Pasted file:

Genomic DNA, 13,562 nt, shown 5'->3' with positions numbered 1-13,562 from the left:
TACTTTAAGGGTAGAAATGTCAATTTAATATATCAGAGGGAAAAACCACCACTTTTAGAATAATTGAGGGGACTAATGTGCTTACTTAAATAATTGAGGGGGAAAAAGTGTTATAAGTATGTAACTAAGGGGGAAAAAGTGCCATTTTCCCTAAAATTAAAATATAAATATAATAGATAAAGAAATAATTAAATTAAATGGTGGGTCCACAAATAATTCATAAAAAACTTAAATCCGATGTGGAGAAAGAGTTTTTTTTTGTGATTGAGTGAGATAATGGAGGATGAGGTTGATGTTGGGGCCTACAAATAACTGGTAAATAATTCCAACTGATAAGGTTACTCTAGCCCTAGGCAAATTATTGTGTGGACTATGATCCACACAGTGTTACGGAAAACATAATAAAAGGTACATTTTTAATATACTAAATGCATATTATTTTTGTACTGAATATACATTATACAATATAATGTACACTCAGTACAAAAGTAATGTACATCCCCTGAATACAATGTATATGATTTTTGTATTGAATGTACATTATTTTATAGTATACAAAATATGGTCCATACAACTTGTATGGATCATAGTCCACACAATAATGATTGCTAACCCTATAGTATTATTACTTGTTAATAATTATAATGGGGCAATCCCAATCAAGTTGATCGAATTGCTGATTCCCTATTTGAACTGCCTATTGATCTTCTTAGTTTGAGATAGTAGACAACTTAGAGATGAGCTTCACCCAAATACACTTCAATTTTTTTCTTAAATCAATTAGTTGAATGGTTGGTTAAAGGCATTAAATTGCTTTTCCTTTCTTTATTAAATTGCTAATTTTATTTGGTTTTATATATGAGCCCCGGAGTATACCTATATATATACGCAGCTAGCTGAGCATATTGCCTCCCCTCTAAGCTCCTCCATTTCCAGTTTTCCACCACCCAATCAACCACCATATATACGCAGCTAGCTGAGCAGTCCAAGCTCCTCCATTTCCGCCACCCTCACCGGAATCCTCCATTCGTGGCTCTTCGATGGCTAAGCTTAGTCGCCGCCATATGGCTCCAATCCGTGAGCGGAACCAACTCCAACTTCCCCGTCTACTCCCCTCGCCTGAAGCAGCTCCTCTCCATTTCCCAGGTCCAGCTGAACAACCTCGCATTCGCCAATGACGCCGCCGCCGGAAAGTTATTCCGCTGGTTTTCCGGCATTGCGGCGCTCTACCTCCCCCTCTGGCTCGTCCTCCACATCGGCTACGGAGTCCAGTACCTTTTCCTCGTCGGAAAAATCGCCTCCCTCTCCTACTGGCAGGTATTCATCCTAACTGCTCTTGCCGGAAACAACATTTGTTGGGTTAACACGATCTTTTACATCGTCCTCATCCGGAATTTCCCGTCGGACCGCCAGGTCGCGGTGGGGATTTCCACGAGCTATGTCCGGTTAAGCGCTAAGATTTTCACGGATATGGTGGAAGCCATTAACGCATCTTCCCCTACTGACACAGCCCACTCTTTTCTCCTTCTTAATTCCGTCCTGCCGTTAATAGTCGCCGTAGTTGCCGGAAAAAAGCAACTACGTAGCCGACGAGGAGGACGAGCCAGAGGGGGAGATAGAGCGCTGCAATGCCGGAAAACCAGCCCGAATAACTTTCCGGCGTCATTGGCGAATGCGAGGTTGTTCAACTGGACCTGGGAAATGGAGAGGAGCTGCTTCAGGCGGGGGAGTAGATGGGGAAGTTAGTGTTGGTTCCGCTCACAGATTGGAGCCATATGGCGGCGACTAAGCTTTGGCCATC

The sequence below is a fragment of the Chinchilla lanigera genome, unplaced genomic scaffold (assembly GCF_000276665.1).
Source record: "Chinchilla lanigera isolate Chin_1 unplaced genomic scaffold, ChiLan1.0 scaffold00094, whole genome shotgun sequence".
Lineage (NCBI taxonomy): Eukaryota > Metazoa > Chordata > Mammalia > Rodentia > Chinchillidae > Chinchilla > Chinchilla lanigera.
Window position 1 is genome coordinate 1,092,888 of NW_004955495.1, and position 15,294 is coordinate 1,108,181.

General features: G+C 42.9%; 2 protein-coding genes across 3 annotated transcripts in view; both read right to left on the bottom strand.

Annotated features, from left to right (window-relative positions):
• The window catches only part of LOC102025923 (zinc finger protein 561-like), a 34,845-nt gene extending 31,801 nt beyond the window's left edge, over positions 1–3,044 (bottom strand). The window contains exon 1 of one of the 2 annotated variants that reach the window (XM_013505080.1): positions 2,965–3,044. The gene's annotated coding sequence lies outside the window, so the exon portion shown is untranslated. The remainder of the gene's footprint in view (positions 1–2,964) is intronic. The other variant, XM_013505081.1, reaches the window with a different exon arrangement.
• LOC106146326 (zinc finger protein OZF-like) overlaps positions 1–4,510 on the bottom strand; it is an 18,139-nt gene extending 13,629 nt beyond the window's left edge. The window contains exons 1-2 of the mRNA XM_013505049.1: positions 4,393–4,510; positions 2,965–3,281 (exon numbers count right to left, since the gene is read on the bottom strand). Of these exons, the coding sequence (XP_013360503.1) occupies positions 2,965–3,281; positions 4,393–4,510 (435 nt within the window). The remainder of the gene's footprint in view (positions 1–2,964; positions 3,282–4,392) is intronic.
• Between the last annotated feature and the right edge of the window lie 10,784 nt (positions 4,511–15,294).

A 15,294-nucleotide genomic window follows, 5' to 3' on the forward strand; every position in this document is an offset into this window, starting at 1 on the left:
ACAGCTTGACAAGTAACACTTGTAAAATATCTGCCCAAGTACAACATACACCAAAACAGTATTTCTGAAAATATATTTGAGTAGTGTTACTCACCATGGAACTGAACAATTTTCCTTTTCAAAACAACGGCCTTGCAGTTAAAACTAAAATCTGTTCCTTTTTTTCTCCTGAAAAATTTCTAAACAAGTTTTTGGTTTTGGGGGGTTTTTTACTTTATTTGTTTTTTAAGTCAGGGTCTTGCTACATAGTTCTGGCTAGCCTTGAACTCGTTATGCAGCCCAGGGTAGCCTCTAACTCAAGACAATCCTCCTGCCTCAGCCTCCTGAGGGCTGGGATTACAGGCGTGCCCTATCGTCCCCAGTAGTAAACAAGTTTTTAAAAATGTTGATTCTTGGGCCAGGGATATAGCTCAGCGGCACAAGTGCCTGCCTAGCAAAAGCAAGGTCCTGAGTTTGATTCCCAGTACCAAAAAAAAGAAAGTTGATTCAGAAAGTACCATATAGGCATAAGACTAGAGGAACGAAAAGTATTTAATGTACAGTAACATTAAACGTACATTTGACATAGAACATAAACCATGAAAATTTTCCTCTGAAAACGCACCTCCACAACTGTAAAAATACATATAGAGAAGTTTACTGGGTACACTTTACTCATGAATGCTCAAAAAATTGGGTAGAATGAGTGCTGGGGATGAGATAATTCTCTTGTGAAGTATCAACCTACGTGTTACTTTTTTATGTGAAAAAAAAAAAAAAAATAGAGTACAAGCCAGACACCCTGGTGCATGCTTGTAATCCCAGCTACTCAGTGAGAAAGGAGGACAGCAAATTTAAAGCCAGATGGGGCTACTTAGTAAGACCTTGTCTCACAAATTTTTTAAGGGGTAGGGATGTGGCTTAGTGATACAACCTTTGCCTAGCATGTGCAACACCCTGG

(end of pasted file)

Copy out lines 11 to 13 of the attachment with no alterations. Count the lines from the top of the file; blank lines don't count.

• Between the last annotated feature and the right edge of the window lie 10,784 nt (positions 4,511–15,294).

A 15,294-nucleotide genomic window follows, 5' to 3' on the forward strand; every position in this document is an offset into this window, starting at 1 on the left:
ACAGCTTGACAAGTAACACTTGTAAAATATCTGCCCAAGTACAACATACACCAAAACAGTATTTCTGAAAATATATTTGAGTAGTGTTACTCACCATGGAACTGAACAATTTTCCTTTTCAAAACAACGGCCTTGCAGTTAAAACTAAAATCTGTTCCTTTTTTTCTCCTGAAAAATTTCTAAACAAGTTTTTGGTTTTGGGGGGTTTTTTACTTTATTTGTTTTTTAAGTCAGGGTCTTGCTACATAGTTCTGGCTAGCCTTGAACTCGTTATGCAGCCCAGGGTAGCCTCTAACTCAAGACAATCCTCCTGCCTCAGCCTCCTGAGGGCTGGGATTACAGGCGTGCCCTATCGTCCCCAGTAGTAAACAAGTTTTTAAAAATGTTGATTCTTGGGCCAGGGATATAGCTCAGCGGCACAAGTGCCTGCCTAGCAAAAGCAAGGTCCTGAGTTTGATTCCCAGTACCAAAAAAAAGAAAGTTGATTCAGAAAGTACCATATAGGCATAAGACTAGAGGAACGAAAAGTATTTAATGTACAGTAACATTAAACGTACATTTGACATAGAACATAAACCATGAAAATTTTCCTCTGAAAACGCACCTCCACAACTGTAAAAATACATATAGAGAAGTTTACTGGGTACACTTTACTCATGAATGCTCAAAAAATTGGGTAGAATGAGTGCTGGGGATGAGATAATTCTCTTGTGAAGTATCAACCTACGTGTTACTTTTTTATGTGAAAAAAAAAAAAAAAATAGAGTACAAGCCAGACACCCTGGTGCATGCTTGTAATCCCAGCTACTCAGTGAGAAAGGAGGACAGCAAATTTAAAGCCAGATGGGGCTACTTAGTAAGACCTTGTCTCACAAATTTTTTAAGGGGTAGGGATGTGGCTTAGTGATACAACCTTTGCCTAGCATGTGCAACACCCTGG